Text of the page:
According to Mithila and Mayukha Schools of Hindu Law, the words “father”, “brother” and “paternal uncle” are used in an illustrative sense and a reunion can be effected between others provided they were parties to the original partition. The Supreme Court in Bhagwan Dayal v. Reoti Devi held that if a joint Hindu family separates, the family or any member of it may agree to reunite as a joint Hindu family, but such a reuniting is for obvious reasons, which would apply in many cases under the Law of the Mitakshara, of very rare occurrence, and when it happens it must be strictly proved.
To constitute a reunion there must be an intention of the parties to reunite in estate and interest. It is implicit concept of a reunion that there shall be an agreement between the parties to reunite in estate with an intention to revert to their formal status of members of a joint Hindu family. Such an agreement need not be express, but may be implied from the conduct of the parties alleged to have re-united. But the conduct must be of such an incontrovertible character that an agreement of reunion must be necessarily implied there from”.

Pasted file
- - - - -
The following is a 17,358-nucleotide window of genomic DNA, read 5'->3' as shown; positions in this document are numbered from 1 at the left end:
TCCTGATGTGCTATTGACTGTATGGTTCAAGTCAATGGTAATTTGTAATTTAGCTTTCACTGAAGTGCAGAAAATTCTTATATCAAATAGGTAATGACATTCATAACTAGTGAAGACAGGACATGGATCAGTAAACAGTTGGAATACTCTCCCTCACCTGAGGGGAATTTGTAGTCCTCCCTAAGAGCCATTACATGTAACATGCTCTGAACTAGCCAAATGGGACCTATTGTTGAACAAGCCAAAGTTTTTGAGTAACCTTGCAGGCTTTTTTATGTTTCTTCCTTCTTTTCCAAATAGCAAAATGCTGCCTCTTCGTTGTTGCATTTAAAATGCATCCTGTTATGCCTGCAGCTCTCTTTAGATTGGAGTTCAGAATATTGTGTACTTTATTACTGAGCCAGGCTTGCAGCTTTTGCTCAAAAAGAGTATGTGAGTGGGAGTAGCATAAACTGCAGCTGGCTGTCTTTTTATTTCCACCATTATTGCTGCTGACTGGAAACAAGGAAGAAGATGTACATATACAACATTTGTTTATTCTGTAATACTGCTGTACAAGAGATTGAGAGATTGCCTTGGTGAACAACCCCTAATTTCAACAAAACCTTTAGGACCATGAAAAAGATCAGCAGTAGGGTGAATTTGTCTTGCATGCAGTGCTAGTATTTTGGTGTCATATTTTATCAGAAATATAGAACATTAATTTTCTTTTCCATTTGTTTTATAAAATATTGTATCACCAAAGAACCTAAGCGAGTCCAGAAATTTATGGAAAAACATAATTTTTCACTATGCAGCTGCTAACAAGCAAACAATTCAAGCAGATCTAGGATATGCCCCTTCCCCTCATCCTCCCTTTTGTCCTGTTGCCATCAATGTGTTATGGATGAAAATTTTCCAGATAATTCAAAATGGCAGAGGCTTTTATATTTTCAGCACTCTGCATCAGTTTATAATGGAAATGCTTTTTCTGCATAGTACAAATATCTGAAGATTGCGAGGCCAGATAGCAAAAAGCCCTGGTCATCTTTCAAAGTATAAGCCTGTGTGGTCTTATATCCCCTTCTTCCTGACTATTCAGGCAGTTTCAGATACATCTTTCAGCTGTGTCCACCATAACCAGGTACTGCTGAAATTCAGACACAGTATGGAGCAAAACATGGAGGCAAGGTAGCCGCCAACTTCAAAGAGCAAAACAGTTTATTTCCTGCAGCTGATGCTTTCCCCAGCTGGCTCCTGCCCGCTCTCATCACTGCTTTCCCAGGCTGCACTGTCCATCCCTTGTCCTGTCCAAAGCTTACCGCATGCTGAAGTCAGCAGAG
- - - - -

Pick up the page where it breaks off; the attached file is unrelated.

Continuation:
The Madras High Court in a case held that where reunion is between two parties of a joint family, one of whom was a party to preliminary partition and the other was the son of the second party to partition who had separated, the reunion between them was held to be valid.
The incident of reunion must be proved like any other event. Just as in absence of a clear proof of partition, having been effected it is presumed that the family is joint, so also, on a partition there is a presumption that the family is disjointed unless there is reunion among the members. The burden of proof of reunion is on the member who asserts it.
Reunion is possible between the parties to the preliminary partition. Therefore a reunion cannot be effected by an adopted grandson of a coparcener living with his father and holding the shares of his branch jointly.
Effect of Reunion:
The effect of reunion is to revert the united members to their status as members of joint Hindu family. But the separate property of a reunited coparcener does not pass by survivorship to the other reunited coparceners but passes by succession to his heirs according to special rules.